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The End of the Indispensable Nation

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“This is the end, my only friend, the end/Of our elaborate plans, the end/Of everything that stands, the end/No safety or surprise, the end.”

— Jim Morrison, The Doors

The ascension of Donald Trump to the imperial presidency marks the nadir of the declension of the United States as the global hegemon.  While Trump’s fantasies about “making America great again” do not explicitly rely on promoting the US as the “indispensable nation,” they, nonetheless, deploy strategies to resurrect the fossil fuel driven expansion of the military industrial state that marked the post-World War II period of US global dominance.  That period suffered its initial setback in the early 1970’s with the loss of the war in Southeast Asia, the OPEC oil shock, and the elimination of the gold standard.

An attempt to staunch that decline through financialization, corporate globalization, and neoliberal foreign and domestic policies took another hit with the economic crises of 2008.  However, the precipitous decline in pre-eminence of the production of manufactured goods from a high point of 60 percent in 1950 to about 25 percent at the end of the twentieth century cannot be halted by the kind of flim-flam tax breaks by Trump and Indiana to industrial manufacturers like Carrier and its parent company, United Technologies, the billion dollar Pentagon profiteering corporation.  Although the United States had dominated industrial production in electronics and electrical equipment at mid-century, by the beginning of the twenty-first century, non-US corporations occupied nine out of the top ten positions.  Even in the banking sector, nineteen of the top twenty-five banks in the world were located outside the United States.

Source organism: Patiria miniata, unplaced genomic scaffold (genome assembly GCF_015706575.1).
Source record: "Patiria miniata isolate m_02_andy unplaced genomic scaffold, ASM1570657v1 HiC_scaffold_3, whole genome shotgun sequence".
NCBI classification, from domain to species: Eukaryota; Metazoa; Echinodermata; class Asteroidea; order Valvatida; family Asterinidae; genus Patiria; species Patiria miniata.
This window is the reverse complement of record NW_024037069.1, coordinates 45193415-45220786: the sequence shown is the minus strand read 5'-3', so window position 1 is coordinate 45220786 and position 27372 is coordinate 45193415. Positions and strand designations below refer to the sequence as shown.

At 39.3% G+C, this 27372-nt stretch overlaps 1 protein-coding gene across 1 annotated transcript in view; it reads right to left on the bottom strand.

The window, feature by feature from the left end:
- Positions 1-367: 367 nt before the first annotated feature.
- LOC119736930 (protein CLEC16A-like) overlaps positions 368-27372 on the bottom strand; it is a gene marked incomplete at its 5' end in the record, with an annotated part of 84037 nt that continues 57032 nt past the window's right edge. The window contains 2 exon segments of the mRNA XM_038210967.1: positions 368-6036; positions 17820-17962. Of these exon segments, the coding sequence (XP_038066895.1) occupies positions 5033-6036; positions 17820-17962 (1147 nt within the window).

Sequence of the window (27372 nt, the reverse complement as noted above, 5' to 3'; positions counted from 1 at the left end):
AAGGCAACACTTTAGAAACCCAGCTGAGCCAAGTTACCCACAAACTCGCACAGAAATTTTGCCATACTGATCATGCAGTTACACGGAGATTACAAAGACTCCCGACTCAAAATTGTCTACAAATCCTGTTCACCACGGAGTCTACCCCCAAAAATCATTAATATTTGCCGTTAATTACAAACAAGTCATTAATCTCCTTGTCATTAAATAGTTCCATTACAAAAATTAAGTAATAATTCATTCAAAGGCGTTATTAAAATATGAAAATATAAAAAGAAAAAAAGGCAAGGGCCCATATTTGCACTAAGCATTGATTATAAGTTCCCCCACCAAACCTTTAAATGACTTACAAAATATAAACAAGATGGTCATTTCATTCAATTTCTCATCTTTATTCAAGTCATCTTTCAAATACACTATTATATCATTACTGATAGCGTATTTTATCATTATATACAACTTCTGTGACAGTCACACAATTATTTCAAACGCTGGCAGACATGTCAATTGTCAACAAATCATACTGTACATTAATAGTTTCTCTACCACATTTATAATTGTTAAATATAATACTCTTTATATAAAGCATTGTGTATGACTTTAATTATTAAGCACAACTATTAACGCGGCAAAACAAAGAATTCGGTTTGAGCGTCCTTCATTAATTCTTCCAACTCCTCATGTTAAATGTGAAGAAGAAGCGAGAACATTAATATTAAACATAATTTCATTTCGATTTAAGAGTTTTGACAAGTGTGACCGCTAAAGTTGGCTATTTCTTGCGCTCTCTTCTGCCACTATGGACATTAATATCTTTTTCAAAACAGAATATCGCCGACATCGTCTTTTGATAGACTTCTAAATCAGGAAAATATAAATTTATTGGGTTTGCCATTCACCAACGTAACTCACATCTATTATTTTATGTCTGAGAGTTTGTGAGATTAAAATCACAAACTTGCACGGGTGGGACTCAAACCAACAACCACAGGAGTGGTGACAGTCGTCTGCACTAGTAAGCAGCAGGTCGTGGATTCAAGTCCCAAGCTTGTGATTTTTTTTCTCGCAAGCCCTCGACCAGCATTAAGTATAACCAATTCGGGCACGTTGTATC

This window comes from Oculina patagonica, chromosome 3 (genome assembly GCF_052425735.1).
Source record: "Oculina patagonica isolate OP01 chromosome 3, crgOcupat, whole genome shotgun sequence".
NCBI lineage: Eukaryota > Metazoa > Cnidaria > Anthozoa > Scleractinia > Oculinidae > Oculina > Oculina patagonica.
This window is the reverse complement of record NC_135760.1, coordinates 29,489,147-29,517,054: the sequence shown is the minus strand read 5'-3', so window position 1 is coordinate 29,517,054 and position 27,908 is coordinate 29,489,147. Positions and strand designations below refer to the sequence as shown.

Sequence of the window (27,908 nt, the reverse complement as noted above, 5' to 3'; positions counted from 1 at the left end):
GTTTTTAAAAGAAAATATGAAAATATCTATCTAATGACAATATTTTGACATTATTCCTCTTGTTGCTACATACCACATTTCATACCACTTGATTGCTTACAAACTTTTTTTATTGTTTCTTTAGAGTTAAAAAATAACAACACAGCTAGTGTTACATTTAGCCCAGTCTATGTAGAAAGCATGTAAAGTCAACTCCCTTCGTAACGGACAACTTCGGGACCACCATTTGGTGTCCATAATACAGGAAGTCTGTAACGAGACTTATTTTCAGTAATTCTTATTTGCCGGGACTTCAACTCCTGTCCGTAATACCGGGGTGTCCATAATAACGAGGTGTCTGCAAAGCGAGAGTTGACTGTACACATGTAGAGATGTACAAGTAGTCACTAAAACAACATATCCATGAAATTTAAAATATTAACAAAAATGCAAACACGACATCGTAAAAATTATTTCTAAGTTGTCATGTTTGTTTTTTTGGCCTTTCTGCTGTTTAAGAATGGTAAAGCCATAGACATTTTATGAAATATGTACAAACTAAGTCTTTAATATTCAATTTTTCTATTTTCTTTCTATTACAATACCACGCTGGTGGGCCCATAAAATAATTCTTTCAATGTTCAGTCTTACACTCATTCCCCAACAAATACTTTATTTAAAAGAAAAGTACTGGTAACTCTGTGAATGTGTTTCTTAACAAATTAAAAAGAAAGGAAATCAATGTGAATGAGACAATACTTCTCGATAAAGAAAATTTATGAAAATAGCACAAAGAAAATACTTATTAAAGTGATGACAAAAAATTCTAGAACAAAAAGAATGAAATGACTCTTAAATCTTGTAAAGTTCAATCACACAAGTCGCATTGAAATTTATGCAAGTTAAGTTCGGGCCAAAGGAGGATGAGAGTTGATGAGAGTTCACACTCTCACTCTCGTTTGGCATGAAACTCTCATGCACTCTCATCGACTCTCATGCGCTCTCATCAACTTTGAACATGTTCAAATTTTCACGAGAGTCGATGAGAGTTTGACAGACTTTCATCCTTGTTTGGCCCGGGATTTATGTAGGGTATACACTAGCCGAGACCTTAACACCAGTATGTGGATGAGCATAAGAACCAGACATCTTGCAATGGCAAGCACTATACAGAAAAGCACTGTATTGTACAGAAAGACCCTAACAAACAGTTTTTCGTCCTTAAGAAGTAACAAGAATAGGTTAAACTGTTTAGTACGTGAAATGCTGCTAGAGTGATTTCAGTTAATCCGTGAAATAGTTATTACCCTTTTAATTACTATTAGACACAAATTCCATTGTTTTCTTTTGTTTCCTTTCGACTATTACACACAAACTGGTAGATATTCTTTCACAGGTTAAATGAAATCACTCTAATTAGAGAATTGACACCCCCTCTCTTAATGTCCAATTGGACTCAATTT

While the dollar still remains the primary reserve currency in the world (with growing challenges by Russia and China to the dollar), the recent massive international financial failures are a direct result of the financialization that was promoted by US interests from the 1970s onward and continue to play an outsized role in policies of the federal government irrespective of which party is in power.  As a consequence of those toxic financial arrangements, uprisings against the banksters in various countries, from Iceland to Latvia, Greece to Martinique, had led to challenges to the flawed logic of US-dominated financialization.